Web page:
Downhill Mountain Bike Suspension

Some cyclists swear by it, others swear it off - either way, suspension is one of the most important components of a mountain bike. Whether you opt for front, rear, or dual suspension, know that it will increase the comfort, as well as the efficiency, of your ride. The advantages to suspension are increased comfort for your ride. Suspension allows our bike to absorb many of the small and some of the large bumps you are going to take running roughshod over miles of downhill mountain biking trails and terrain. Instead of having you vibrate, they allow your frame to do the vibrating for you allowing you a more peaceful state of mind when deciding whether or not to fly over the next jump, or to brake and go around it.

Suspension systems of downhill mountain bikes allow for your wheels to stay in contat with the ground while moving up and down, absorbing bumps from the ground below. Downhill mountain bike suspension is comprised of a spring and a damper. The spring allows for flexibility in the wheel, allowing the wheel to move up and down with the terrain it covers. Suspension springs absorb a lot fo energy - they thus need a place to tranfer that energy to ensure that they stop bouncing in time to absorb the next shock. The dampers in a downhill mountain bike suspension system absorbs the energy form the spring and keeps the suspension from bouncing, like a gummy bear, out of control.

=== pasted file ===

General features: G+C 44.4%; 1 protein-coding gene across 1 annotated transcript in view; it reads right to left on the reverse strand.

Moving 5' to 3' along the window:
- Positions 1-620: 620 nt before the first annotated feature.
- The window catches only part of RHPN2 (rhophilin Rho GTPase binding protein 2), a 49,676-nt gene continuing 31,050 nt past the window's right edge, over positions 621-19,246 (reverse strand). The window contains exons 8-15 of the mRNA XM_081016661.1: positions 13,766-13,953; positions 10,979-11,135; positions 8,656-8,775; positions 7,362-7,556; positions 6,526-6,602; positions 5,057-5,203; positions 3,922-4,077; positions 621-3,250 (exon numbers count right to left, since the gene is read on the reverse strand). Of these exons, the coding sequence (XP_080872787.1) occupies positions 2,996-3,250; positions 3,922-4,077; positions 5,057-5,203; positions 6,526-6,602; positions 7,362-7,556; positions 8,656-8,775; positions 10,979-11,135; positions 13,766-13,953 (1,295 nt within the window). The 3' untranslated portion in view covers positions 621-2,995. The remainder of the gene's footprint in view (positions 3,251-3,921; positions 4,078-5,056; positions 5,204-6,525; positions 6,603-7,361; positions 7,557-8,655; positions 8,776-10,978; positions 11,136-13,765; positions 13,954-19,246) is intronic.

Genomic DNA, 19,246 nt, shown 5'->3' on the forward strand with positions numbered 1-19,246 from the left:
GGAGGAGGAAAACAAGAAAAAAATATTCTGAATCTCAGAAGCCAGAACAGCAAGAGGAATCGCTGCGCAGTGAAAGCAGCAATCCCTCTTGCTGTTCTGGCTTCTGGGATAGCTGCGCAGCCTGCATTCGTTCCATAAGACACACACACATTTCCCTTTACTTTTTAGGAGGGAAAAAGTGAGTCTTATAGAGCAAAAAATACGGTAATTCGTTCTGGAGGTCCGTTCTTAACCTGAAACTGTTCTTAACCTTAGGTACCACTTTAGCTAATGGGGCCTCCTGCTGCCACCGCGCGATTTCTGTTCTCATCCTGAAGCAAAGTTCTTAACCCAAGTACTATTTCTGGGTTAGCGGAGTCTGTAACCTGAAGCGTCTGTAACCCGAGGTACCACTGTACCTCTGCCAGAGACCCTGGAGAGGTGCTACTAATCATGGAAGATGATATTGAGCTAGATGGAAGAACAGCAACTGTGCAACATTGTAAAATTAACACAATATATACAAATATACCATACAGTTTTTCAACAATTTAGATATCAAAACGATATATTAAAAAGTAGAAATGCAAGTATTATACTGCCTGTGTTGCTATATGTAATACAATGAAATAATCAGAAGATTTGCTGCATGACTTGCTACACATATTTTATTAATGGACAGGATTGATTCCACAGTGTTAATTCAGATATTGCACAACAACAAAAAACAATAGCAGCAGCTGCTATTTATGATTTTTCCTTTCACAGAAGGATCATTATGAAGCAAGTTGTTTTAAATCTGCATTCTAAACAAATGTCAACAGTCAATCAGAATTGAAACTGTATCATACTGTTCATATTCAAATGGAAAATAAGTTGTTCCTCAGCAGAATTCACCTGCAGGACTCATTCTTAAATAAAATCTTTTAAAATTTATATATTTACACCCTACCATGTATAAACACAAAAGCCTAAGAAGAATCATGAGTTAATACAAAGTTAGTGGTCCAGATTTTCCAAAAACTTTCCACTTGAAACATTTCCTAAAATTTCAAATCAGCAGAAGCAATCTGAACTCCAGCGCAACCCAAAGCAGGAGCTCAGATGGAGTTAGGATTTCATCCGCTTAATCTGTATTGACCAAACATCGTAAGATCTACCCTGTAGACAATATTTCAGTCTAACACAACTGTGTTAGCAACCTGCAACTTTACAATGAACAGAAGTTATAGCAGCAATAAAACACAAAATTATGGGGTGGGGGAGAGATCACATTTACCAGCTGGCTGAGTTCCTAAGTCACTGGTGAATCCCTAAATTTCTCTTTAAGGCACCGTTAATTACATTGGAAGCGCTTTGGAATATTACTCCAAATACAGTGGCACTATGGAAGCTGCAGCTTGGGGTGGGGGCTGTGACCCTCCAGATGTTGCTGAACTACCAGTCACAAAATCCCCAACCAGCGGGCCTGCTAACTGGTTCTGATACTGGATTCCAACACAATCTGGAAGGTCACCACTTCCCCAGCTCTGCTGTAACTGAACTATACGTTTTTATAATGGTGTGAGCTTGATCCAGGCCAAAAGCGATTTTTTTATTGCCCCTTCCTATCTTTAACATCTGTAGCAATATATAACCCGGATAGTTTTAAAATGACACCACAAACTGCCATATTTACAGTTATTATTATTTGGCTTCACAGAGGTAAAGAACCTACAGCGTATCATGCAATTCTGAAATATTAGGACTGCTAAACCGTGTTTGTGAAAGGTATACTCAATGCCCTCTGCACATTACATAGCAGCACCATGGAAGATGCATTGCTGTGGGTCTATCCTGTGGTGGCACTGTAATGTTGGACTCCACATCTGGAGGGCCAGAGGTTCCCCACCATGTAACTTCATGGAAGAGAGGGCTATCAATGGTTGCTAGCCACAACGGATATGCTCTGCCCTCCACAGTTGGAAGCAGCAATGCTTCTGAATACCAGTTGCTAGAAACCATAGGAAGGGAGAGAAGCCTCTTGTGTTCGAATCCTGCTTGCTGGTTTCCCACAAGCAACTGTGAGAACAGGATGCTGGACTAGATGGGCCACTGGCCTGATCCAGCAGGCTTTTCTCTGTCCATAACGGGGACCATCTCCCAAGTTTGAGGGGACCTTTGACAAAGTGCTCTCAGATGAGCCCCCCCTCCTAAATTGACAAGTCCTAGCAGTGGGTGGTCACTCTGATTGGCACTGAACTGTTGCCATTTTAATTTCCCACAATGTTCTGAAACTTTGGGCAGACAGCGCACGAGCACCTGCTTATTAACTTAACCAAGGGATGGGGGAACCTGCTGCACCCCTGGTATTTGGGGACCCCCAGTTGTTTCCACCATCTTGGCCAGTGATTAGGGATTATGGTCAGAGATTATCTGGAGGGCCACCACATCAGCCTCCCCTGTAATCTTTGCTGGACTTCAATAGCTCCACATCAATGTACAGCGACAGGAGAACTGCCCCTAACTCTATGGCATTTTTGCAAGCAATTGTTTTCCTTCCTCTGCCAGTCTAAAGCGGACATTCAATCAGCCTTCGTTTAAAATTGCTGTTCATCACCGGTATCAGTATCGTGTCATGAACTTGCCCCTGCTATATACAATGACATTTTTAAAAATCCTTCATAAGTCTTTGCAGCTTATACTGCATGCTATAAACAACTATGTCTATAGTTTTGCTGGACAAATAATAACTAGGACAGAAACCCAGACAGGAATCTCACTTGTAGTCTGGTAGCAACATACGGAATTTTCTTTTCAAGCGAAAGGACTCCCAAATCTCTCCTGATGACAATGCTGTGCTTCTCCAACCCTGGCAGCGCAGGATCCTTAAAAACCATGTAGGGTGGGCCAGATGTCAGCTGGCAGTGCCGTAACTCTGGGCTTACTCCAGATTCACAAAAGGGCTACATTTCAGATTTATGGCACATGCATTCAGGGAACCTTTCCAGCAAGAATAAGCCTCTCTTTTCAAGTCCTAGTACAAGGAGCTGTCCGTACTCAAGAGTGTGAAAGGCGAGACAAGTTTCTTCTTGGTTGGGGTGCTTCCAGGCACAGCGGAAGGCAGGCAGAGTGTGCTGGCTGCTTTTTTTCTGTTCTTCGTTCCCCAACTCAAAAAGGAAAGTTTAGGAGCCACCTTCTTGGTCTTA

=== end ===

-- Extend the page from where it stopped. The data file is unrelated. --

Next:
Suspension, either front, rear, or dual (both front and rear suspension on the same bike) will drive up the price of your downhill mountain bike, so be aware of that. Different styles of bikes, such as hardtail mountain bikes and softail mountain bikes, either offer no or some rear suspension. Today, it is more common to find downhill mountain bikes with at least a little suspension. If you want to be hardcore and forgoe all suspension options, you will probably reconsider after your first ride leaves your butt bruised and aching!